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Extra Virgin Olive Oil and Your Skin

Posted by Geoff Beaty on 15 August 2021
Extra Virgin Olive Oil and Your Skin

Extra virgin olive oil is rightfully gaining traction as, quite simply, the healthiest oil.

You've probably heard it's good for your heart, but that's not all.

An exciting and growing area of research is how olive oil is pretty fabulous for your skin.

In Australia, where skin cancer is top of mind, perhaps the most interesting research is how extra virgin olive oil can be protective and lower your risk.

Note that it must be extra virgin olive oil. That's because it is the unrefined, pure juice of the olive that contains the special plant compounds that are proving to be key skin health ingredients.

Olive oil, or the misnomer 'pure olive oil' bottles on the supermarket shelf have been refined and they lack the high levels of the goodies we need.

There are two key components present in extra virgin olive oil that have piqued scientific interest and are proving to be pretty special.

The first is squalene.

This is fat soluble and concentrates in the skin surface lipid film that acts to protect our skin from the external environment.

A high concentration of squalene seems to not just affect skin integrity, but lower the risk of a skin cancer forming too.

We make some squalene ourselves, but there are limits to how much we can produce. It is produced in our skin oil glands but decreases markedly by age 30.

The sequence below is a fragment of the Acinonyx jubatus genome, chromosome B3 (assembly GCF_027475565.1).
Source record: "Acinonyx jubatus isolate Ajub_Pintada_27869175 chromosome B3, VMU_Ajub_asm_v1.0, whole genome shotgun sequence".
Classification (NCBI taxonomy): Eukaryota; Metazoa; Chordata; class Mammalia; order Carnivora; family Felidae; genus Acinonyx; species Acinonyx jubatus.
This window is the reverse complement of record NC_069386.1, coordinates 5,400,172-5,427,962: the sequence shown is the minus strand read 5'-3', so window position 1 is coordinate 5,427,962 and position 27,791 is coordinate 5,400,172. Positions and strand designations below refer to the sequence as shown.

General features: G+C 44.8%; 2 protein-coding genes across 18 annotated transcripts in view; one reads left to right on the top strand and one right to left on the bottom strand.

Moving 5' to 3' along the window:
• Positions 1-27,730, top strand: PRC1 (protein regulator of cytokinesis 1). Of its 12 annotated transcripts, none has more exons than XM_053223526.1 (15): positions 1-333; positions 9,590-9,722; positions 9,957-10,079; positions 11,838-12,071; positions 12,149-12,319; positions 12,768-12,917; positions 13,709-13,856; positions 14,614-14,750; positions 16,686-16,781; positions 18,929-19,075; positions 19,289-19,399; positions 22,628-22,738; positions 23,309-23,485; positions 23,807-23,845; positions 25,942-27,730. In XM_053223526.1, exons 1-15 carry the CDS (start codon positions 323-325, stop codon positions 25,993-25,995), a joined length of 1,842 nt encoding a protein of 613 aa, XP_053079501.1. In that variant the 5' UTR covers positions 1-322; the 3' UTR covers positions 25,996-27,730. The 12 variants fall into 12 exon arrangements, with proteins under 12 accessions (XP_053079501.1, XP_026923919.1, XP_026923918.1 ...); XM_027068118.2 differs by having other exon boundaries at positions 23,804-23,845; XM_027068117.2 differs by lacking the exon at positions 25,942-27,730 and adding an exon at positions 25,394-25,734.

Dietary sources can significantly increase our levels. Although it does appear fairly widespread in nature, extra virgin olive oil is the stand out source.

So much so that while the usual Western diet provides only 30mg a day of squalene, a Mediterranean Diet provides 200-400mg.

As well as being anti-cancerous, squalene is also a fabulous anti-aging agent for the skin by protecting against the free radical damage that ultimately leads to aged skin. I can't think of a more delicious anti-aging ritual than daily extra virgin olive oil!

The second compound is oleocanthal.

This one of the substances in extra virgin olive oil that delivers a lovely peppery kick in the back of the throat. Feel the kick and it's a pretty good sign you have oil high in oleocanthal.

Taste aside you also then know you have a potentially powerful anti-cancer agent on board. In the lab oleocanthal has been shown to inhibit the growth of human skin cancer cells, while healthy cells continue to flourish. Exactly what we want.
Oleocanthal is also an anti-inflammatory agent so it has the potential to help with inflammatory skin conditions.

Psoriasis severity has been linked to dietary intake and a Mediterranean diet has been shown to be useful in lessening the disease and in one study it is postulated that this may be acting through oleocanthal in extra virgin olive oil

Olive oil is also used in soap across the Mediterranean region and olive oil skincare products are starting to appear in Australia.

Perhaps there is a double whammy effect of delivering extra virgin olive oil internally and externally!

Author:Geoff Beaty
Tags:NewsCancerfoods & cancer treatment


  • The Institute for Functional Medicine
  • Society for Integrative Oncology
  • American Society of Clinical Oncology
  • Australian Traditional-Medicine Society
  • Naturopaths and Herbalists Association of Australia